Yugoslavia Asks Court to Start Milosevic Extradition Process

Former Yugoslav President Slobodan Milosevic's day before the U.N. war crimes tribunal in The Hague came a step closer today when the Yugoslav government asked a court to begin extradition procedures.

According to a statement reported by Tanjug, Yugoslavia's state news agency, Justice Minister Momcilo Grubac today presented Belgrade District Court with a demand from the U.N tribunal to surrender Milosevic.

Cooperation with The Hague over extradition procedures had begun with Grubac's move, the government statement said.

The move followed attempts by the Serb strongman to fight the extradition in the courts. Earlier today, lawyers for Milosevic filed an appeal with Yugoslavia's Constitutional Court, claiming a decree paving the way for his extradition to The Hague was unconstitutional.

Following intense pressure from the international community to turn in Milosevic, the Yugoslav government passed a decree, which took effect on Sunday, allowing for the transfer of indicted war criminals to The Hague.

Although the constitution forbids the extradition of Yugoslav citizens, reformist politicians who pushed through the measure argue that handing a suspect over to The Hague does not amount to an extradition as the tribunal is a U. N. institution, not a foreign state.

Milosevic's Socialist Party of Serbia has also said it will challenge the decree.

Increased Public Support For Extradition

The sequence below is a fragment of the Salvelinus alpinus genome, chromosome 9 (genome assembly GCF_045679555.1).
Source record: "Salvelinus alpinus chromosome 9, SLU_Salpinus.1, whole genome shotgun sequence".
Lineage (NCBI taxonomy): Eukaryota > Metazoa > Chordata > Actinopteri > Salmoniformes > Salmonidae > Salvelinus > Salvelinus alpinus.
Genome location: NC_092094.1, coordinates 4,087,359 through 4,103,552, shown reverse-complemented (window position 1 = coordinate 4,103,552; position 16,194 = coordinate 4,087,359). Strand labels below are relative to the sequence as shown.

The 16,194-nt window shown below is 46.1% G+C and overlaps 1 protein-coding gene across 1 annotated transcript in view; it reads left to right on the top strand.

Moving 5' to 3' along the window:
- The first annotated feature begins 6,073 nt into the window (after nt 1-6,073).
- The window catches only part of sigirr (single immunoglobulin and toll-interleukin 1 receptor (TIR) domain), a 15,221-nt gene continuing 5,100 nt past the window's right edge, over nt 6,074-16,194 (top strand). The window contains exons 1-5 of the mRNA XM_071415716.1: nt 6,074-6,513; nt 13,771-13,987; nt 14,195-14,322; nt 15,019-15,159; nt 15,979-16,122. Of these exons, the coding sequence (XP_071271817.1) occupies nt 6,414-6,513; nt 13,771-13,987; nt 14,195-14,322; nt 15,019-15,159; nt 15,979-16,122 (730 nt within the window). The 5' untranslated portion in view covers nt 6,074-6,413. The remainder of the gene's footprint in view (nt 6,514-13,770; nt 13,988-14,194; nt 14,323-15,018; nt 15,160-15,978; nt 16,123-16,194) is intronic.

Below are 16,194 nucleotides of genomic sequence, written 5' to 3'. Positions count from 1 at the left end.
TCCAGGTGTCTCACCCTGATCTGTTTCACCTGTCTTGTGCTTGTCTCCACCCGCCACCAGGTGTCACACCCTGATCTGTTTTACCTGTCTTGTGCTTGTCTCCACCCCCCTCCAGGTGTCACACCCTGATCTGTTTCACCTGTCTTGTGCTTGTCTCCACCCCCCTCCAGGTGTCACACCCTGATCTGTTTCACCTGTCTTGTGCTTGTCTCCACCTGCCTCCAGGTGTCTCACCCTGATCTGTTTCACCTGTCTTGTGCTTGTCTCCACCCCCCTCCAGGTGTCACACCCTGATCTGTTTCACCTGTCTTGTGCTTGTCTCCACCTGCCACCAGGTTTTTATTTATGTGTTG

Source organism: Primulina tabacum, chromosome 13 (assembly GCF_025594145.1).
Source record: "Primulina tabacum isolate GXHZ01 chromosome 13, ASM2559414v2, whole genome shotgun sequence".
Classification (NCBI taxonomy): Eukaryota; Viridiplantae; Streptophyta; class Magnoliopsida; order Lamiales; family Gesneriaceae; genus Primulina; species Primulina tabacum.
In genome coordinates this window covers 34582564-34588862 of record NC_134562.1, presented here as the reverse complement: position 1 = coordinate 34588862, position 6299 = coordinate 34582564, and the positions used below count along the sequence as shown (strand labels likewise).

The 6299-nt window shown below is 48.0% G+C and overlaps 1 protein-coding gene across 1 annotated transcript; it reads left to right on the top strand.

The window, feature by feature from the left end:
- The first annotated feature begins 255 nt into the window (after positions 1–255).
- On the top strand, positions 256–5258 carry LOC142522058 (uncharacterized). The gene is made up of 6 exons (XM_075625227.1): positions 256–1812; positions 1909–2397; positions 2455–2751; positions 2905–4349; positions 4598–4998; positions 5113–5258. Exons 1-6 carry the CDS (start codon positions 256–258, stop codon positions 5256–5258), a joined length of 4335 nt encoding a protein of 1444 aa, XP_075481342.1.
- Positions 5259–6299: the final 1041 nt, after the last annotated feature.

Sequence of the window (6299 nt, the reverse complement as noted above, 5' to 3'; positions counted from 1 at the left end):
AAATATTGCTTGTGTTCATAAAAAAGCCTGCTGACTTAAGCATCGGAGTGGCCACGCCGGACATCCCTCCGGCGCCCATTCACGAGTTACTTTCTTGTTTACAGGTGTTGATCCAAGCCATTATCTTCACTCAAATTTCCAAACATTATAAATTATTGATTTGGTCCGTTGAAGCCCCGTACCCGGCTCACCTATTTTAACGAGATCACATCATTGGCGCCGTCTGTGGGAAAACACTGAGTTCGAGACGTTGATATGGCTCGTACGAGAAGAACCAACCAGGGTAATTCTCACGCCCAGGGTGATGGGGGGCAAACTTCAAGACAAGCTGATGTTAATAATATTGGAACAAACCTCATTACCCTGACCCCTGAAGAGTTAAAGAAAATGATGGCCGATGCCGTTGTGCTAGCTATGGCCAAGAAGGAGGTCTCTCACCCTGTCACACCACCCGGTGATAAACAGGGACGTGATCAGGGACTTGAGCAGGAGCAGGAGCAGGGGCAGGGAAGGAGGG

Despite opposition from Milosevic supporters, the possibility of his extradition enjoys widespread support in the war-ravaged Balkan country, which stands to lose billions of dollars in foreign aid.

Under current leader, President Vojislav Kostunica, the government has been preparing the people for a likely extradition, using the media to inform Serbs about the crimes allegedly carried out by their former president.

In recent weeks, the media has aired Serbian police videos showing the excavation of three mass graves just 10 miles from Belgrade. Serb police say that the bodies of 2,000 ethnic Albanians, mainly women and children, were transported from Kosovo two years ago and burned or buried on Milosovic's orders.

The government's latest moves to extradite the indicted war criminal came as EU foreign ministers today said a Yugoslav donors' conference due to take place in Brussels later this week would go ahead following the passing of the decree at the weekend.

Fears that the conference might be postponed or cancelled were put to rest when EU foreign ministers released a statement today welcoming the decree as a "positive step on the path towards full cooperation with the [war crimes] tribunal."

‘Slobo’ Could Make History

Milosevic has been held in Belgrade's Central Prison since April during an investigation into allegations of corruption and abuse of power during his tenure. He was ousted last fall in a popular uprising.

After a succession of wars that he started and lost, Milosovic is now an embarassment and a disgrace to the nation. Yugoslav officials now accuse Milosevic of attempting to hide evidence of war crimes. "He wanted to remove the evidence of the crimes that took place there," said former secret police chief Dragan Vitomirovic.

Milosevic has eight days to appeal the decree, and then he may become the first former head of state to face the international war crimes tribunal.

ABCNEWS' Linda Albin and Hilary Brown contributed to this report.

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